If Google and Meta do the same thing here – if they agree to pay Postmedia and the Star and everywhere else the same substantive amounts they would have to but get the Liberals to promise to amend the “uncapped liability” part, it’s a climbdown for the tech companies. If the Liberals get Google and Meta to pay something, but not anywhere close to what was envisioned by Bill C-18 originally, the Liberals will have found a face saving backdown.
I don’t think a full climbdown from either will come – Facebook was careful to not frame their climbdown as a climbdown in Australia, even though substantively they blinked, and I don’t think the Liberals can survive a full on embarrassment, so when somebody blinks, there’ll be a face saving deal. But I think the people who know who will blink – and specifically, that it won’t be the tech giants – are missing something. Nobody, and I do mean nobody, is surprised by this move from Google. This threat was always going to come, and the Liberals aren’t caught off guard by it or surprised.
Now, that doesn’t mean that they might not have to back down from their position, but they’re certainly not acting like a climbdown is imminent. We know what the Liberals look like when they’re looking to find a way out, and sending Chrystia Freeland out to talk up the approach of Pablo Rodriguez is not the first part to a climbdown.
Now, Google has made the calculation that the damage they’ll take to their books from an increase in people using Bing or DuckDuckGo will be less than what they’d have to pay, but there’s every chance their projections are wrong. One of Google’s uses is their news imprint, and if any website or any thing of any kind is suddenly less useful than it was, it’s not exactly a conspiracy to think people will change their habits.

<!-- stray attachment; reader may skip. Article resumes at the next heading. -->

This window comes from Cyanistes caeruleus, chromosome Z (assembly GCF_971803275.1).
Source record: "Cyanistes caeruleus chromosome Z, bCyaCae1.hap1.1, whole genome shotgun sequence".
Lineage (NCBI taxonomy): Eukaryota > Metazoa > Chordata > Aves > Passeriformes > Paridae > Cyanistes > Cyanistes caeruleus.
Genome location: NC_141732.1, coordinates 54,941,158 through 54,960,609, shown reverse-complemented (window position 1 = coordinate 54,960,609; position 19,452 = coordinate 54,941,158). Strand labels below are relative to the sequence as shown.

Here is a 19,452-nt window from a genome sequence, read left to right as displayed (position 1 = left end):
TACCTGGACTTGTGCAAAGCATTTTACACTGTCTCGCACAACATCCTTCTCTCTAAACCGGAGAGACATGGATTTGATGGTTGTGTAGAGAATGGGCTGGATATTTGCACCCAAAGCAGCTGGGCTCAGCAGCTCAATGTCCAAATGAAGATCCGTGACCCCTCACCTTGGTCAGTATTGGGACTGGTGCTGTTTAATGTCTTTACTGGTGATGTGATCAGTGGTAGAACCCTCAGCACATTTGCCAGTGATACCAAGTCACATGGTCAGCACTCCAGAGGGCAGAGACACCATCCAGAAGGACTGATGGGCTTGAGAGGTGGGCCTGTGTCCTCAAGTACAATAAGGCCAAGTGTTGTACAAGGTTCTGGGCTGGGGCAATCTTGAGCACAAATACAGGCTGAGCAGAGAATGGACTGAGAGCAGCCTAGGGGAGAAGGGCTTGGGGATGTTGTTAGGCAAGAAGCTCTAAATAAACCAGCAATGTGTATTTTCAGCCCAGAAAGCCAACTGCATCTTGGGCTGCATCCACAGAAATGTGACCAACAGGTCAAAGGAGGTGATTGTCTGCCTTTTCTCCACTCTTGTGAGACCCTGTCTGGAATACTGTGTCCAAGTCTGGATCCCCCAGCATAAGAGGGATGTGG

The real thing that has been revealed by this is how few people have ever engaged in a high level negotiation, played poker, or even followed sports. You have to be willing to lose to win a negotiation, because you have to be fine with the downside – losing to a better hand, seeing a player walk in free agency, whatever – to get the proper upside. If you’re not willing to lose you’ll never win.
Google’s leverage is that they’re Google – a tech giant that is impervious to competition and being defied. They might be right, but would the idea that a company that thinks that about itself would overestimate their necessity in a fit of hubris really shock us? It shouldn’t. In the same way the Liberals have proven themselves to be arrogant bastards who believe their own press releases (or, more crudely, their own bullshit), the idea that Google might fall victim to it has to be considered.
The critics of the government might be right, and the inevitable government climbdown might look like the Raptors’ seemingly inevitable teardown that losing Fred clearly forces them to. But a lot of people are assuming that there’s only one end to this standoff – a Liberal climbdown - and that is a very dangerous assumption. It might be right, but it’s about as certain as going all in with pocket 10s.